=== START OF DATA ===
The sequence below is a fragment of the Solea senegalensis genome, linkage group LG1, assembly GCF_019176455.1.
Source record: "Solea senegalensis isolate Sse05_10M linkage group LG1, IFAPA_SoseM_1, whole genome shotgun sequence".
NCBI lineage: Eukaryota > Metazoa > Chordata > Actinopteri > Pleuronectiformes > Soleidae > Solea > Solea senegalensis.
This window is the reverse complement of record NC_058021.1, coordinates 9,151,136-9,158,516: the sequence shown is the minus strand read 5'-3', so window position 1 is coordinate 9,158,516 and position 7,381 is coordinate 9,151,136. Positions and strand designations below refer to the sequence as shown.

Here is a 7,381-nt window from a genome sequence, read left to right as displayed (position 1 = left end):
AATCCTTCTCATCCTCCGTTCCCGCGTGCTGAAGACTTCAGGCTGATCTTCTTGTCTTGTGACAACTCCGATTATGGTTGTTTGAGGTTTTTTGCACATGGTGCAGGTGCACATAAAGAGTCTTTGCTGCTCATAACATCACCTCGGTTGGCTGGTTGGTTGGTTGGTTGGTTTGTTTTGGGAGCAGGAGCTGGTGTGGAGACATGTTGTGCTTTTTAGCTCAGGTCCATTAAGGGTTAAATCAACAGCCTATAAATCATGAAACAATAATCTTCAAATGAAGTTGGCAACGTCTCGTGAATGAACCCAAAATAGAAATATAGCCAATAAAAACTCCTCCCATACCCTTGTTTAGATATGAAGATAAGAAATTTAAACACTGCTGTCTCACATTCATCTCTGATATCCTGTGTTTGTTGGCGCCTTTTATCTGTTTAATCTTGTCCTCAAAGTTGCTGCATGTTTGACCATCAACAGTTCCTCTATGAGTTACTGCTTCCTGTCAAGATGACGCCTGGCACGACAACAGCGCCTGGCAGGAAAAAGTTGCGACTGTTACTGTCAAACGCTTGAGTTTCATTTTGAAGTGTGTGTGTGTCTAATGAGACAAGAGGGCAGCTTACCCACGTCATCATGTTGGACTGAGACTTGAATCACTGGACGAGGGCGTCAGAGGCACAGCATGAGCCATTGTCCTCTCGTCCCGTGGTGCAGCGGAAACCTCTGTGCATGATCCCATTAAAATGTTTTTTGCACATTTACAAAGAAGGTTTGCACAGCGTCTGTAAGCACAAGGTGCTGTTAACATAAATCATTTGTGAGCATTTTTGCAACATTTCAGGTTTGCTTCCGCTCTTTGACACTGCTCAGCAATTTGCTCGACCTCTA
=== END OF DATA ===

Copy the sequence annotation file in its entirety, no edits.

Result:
The sequence below is a fragment of the Solea senegalensis genome, linkage group LG1, assembly GCF_019176455.1.
Source record: "Solea senegalensis isolate Sse05_10M linkage group LG1, IFAPA_SoseM_1, whole genome shotgun sequence".
NCBI lineage: Eukaryota > Metazoa > Chordata > Actinopteri > Pleuronectiformes > Soleidae > Solea > Solea senegalensis.
This window is the reverse complement of record NC_058021.1, coordinates 9,151,136-9,158,516: the sequence shown is the minus strand read 5'-3', so window position 1 is coordinate 9,158,516 and position 7,381 is coordinate 9,151,136. Positions and strand designations below refer to the sequence as shown.

Here is a 7,381-nt window from a genome sequence, read left to right as displayed (position 1 = left end):
AATCCTTCTCATCCTCCGTTCCCGCGTGCTGAAGACTTCAGGCTGATCTTCTTGTCTTGTGACAACTCCGATTATGGTTGTTTGAGGTTTTTTGCACATGGTGCAGGTGCACATAAAGAGTCTTTGCTGCTCATAACATCACCTCGGTTGGCTGGTTGGTTGGTTGGTTGGTTTGTTTTGGGAGCAGGAGCTGGTGTGGAGACATGTTGTGCTTTTTAGCTCAGGTCCATTAAGGGTTAAATCAACAGCCTATAAATCATGAAACAATAATCTTCAAATGAAGTTGGCAACGTCTCGTGAATGAACCCAAAATAGAAATATAGCCAATAAAAACTCCTCCCATACCCTTGTTTAGATATGAAGATAAGAAATTTAAACACTGCTGTCTCACATTCATCTCTGATATCCTGTGTTTGTTGGCGCCTTTTATCTGTTTAATCTTGTCCTCAAAGTTGCTGCATGTTTGACCATCAACAGTTCCTCTATGAGTTACTGCTTCCTGTCAAGATGACGCCTGGCACGACAACAGCGCCTGGCAGGAAAAAGTTGCGACTGTTACTGTCAAACGCTTGAGTTTCATTTTGAAGTGTGTGTGTGTCTAATGAGACAAGAGGGCAGCTTACCCACGTCATCATGTTGGACTGAGACTTGAATCACTGGACGAGGGCGTCAGAGGCACAGCATGAGCCATTGTCCTCTCGTCCCGTGGTGCAGCGGAAACCTCTGTGCATGATCCCATTAAAATGTTTTTTGCACATTTACAAAGAAGGTTTGCACAGCGTCTGTAAGCACAAGGTGCTGTTAACATAAATCATTTGTGAGCATTTTTGCAACATTTCAGGTTTGCTTCCGCTCTTTGACACTGCTCAGCAATTTGCTCGACCTCTA